PITTSFIELD -- I saw "The Monuments Men" the other day. That's the film about a detachment of Allied soldiers who recovered several million artifacts stolen by the Nazis from museums and private collectors throughout Europe in the 1940s.

The theme of the movie (repeated four times by actor/director George Clooney) was whether or not saving artifacts, no matter how precious, was more important than saving a life.

George thought it was. I didn't.

My theory (and that of several other writers and bloggers) goes, what if you save the Ghent Altarpiece by Jan Van Eyck? Maybe the resources you expend to do so take away from saving someone who could, in theory, be the next Jan Van Eyck. Or just an average Joe who might not change the world, but who will contribute in a positive way to the human experience.

In other words, the art is replaceable, the human is not.

Unless you do it the way the Allies did it.

This is one of the reasons I believe Gen. Dwight D. Eisenhower was one of the great commanders of all time.

"Ike" realized that. prior to Operation Overlord (the invasion of Nazi-run Europe in 1944), the United States had vowed to use all its resources to defeat the Nazis.

The argument goes, then, that even a sliver of Allied resources used for other purposes will take away, however marginally, from the war effort.

But Ike ran the whole Monuments Men deal on a shoestring. Less than a shoestring, in fact.


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There were, according to records, about 200 Monuments Men in total working for the Allies from 1944-48. There were another 200 or so civilians also attached to the unit.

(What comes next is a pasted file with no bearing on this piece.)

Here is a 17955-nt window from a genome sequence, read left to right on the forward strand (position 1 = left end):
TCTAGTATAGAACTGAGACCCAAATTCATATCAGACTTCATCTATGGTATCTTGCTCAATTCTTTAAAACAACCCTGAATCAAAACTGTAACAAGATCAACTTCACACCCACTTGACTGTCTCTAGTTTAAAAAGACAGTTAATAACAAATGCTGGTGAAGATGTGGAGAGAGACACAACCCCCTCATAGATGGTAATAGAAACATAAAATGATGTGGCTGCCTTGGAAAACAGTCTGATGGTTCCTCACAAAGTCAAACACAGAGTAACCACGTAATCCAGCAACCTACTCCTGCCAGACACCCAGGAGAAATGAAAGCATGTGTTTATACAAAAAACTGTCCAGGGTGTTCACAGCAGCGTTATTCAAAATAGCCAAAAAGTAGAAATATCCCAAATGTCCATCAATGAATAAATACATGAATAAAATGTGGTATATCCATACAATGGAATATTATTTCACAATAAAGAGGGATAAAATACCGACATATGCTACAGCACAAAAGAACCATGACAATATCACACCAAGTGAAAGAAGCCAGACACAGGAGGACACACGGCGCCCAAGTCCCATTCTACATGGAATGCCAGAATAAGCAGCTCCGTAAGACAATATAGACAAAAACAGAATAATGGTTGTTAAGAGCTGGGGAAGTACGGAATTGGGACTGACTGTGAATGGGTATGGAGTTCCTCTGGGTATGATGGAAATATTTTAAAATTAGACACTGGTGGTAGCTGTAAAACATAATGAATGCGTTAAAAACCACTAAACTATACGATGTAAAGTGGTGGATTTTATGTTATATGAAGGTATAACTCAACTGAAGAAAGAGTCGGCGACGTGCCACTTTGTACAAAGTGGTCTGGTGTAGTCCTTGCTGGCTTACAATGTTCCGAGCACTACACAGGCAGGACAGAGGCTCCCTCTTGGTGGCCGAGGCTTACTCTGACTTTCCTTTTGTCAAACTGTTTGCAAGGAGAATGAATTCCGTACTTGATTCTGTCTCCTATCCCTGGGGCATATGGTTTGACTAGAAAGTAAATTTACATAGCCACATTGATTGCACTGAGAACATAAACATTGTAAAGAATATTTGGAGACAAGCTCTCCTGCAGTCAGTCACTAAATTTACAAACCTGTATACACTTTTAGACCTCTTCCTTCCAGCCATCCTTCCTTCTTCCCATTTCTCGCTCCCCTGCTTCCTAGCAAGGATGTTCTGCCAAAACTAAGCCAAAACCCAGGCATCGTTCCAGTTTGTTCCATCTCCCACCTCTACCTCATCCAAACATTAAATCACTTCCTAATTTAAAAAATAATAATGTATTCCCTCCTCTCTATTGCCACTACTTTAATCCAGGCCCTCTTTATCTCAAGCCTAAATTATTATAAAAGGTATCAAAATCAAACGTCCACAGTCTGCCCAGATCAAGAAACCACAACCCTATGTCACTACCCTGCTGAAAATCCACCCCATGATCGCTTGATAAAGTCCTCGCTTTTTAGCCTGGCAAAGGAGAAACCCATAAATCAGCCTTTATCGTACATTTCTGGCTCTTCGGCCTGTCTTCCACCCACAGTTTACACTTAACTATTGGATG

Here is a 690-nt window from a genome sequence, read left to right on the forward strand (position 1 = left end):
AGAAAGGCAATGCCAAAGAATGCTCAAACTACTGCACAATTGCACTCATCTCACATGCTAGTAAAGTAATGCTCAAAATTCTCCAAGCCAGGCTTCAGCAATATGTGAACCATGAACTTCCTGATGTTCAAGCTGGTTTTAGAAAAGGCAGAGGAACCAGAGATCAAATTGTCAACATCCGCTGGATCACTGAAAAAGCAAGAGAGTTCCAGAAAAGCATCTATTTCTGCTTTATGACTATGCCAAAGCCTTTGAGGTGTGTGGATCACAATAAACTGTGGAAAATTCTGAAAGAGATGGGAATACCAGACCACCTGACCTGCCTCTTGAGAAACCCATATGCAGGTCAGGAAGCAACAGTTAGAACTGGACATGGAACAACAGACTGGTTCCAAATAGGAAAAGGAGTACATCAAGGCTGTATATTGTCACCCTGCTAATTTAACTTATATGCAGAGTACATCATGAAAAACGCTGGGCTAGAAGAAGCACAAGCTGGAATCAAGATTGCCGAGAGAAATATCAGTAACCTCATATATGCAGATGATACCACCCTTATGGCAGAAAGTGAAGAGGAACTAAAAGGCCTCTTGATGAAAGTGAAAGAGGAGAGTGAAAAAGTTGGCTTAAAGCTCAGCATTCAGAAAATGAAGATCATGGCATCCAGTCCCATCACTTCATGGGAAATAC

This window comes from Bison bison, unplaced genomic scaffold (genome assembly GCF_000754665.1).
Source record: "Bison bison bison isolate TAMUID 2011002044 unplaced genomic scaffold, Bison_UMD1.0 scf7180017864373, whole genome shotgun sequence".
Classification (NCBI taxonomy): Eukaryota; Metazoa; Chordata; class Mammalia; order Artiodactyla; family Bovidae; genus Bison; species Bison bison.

I don't want to give away too much of the movie, but of those 200, less than 50 were young enough to serve as soldiers. Most were museum officials, appraisers, professors and auctioneers.

So, in theory, you actually added more soldiers to the army. Not a lot more, but more. Although I'm not sure they were much good as combatants.

The budget for the Monuments Men, as far as I can see, was, essentially zero. They got around by using old vehicles or hitching rides with troop transports heading in their direction. And if a commanding officer needed a transport to get his guys from point "A" to point "B," he always had priority.

Likewise, if the Monuments Men thought there was, say a situation where there was a chance a town in front of them might have something they would like to salvage, it was up to the C.O. to decide if the structure housing that item would be spared. If he said no, it was no.

They certainly didn't get extra equipment. Even the ledgers and pencils they used were standard issue.

In essence, the Monuments Men operated pretty much outside the war effort, but they were a part of it.

And on April 4, 1945, it all became moot. That's when the Monuments Men, along with elements of Third Army, discovered, in the salt mines of Merker, Germany, more than 400 paintings and about a half-billon dollars in gold, as well as more than 400 paintings. The gold represented the German reserves.

The war was basically over, but if anyone (Hello, Albert Speer), had any thoughts of reviving the Third Reich after the death of Adolph Hitler, that discovery ended those thoughts. So, essentially, the Monuments Men more than paid for themselves.

And of course, the most interesting aspect of this is that it was all returned. The United States didn't find it and keep it. The families, for the most part, got their collections back, as did the countries in question.

Oh, and as for the movie? Three (out of five) stars.

To reach Derek Gentile: dgentile@berkshireeagle.com, or (413) 496-6251. On Twitter: @DerekGentile.